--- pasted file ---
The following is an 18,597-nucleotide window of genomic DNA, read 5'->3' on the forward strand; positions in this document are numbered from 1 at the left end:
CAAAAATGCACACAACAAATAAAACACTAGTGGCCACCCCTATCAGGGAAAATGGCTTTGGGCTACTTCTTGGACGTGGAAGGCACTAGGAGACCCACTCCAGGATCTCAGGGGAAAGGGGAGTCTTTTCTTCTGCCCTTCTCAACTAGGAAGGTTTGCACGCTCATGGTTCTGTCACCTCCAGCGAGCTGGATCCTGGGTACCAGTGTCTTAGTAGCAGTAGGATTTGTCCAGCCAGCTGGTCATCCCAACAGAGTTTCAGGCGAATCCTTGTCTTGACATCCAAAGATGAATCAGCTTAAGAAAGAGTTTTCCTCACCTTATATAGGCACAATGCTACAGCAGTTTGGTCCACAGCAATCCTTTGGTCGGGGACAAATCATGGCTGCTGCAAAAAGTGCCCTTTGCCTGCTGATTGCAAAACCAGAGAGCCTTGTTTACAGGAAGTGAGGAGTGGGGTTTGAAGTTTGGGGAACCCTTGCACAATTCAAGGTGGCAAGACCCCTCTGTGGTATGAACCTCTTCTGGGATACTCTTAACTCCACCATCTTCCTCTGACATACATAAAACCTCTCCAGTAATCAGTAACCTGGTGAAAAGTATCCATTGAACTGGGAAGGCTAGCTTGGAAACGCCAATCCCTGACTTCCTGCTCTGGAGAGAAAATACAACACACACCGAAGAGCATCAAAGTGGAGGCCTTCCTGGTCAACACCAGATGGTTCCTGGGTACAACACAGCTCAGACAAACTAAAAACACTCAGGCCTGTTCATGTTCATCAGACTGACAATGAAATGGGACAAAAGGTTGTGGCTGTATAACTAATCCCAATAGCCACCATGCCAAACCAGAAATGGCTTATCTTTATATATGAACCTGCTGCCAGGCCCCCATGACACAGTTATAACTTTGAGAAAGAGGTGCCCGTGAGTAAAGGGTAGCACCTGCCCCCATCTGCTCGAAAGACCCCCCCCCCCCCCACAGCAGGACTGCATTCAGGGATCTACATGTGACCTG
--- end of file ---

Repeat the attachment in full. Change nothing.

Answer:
The following is an 18,597-nucleotide window of genomic DNA, read 5'->3' on the forward strand; positions in this document are numbered from 1 at the left end:
CAAAAATGCACACAACAAATAAAACACTAGTGGCCACCCCTATCAGGGAAAATGGCTTTGGGCTACTTCTTGGACGTGGAAGGCACTAGGAGACCCACTCCAGGATCTCAGGGGAAAGGGGAGTCTTTTCTTCTGCCCTTCTCAACTAGGAAGGTTTGCACGCTCATGGTTCTGTCACCTCCAGCGAGCTGGATCCTGGGTACCAGTGTCTTAGTAGCAGTAGGATTTGTCCAGCCAGCTGGTCATCCCAACAGAGTTTCAGGCGAATCCTTGTCTTGACATCCAAAGATGAATCAGCTTAAGAAAGAGTTTTCCTCACCTTATATAGGCACAATGCTACAGCAGTTTGGTCCACAGCAATCCTTTGGTCGGGGACAAATCATGGCTGCTGCAAAAAGTGCCCTTTGCCTGCTGATTGCAAAACCAGAGAGCCTTGTTTACAGGAAGTGAGGAGTGGGGTTTGAAGTTTGGGGAACCCTTGCACAATTCAAGGTGGCAAGACCCCTCTGTGGTATGAACCTCTTCTGGGATACTCTTAACTCCACCATCTTCCTCTGACATACATAAAACCTCTCCAGTAATCAGTAACCTGGTGAAAAGTATCCATTGAACTGGGAAGGCTAGCTTGGAAACGCCAATCCCTGACTTCCTGCTCTGGAGAGAAAATACAACACACACCGAAGAGCATCAAAGTGGAGGCCTTCCTGGTCAACACCAGATGGTTCCTGGGTACAACACAGCTCAGACAAACTAAAAACACTCAGGCCTGTTCATGTTCATCAGACTGACAATGAAATGGGACAAAAGGTTGTGGCTGTATAACTAATCCCAATAGCCACCATGCCAAACCAGAAATGGCTTATCTTTATATATGAACCTGCTGCCAGGCCCCCATGACACAGTTATAACTTTGAGAAAGAGGTGCCCGTGAGTAAAGGGTAGCACCTGCCCCCATCTGCTCGAAAGACCCCCCCCCCCCCCACAGCAGGACTGCATTCAGGGATCTACATGTGACCTG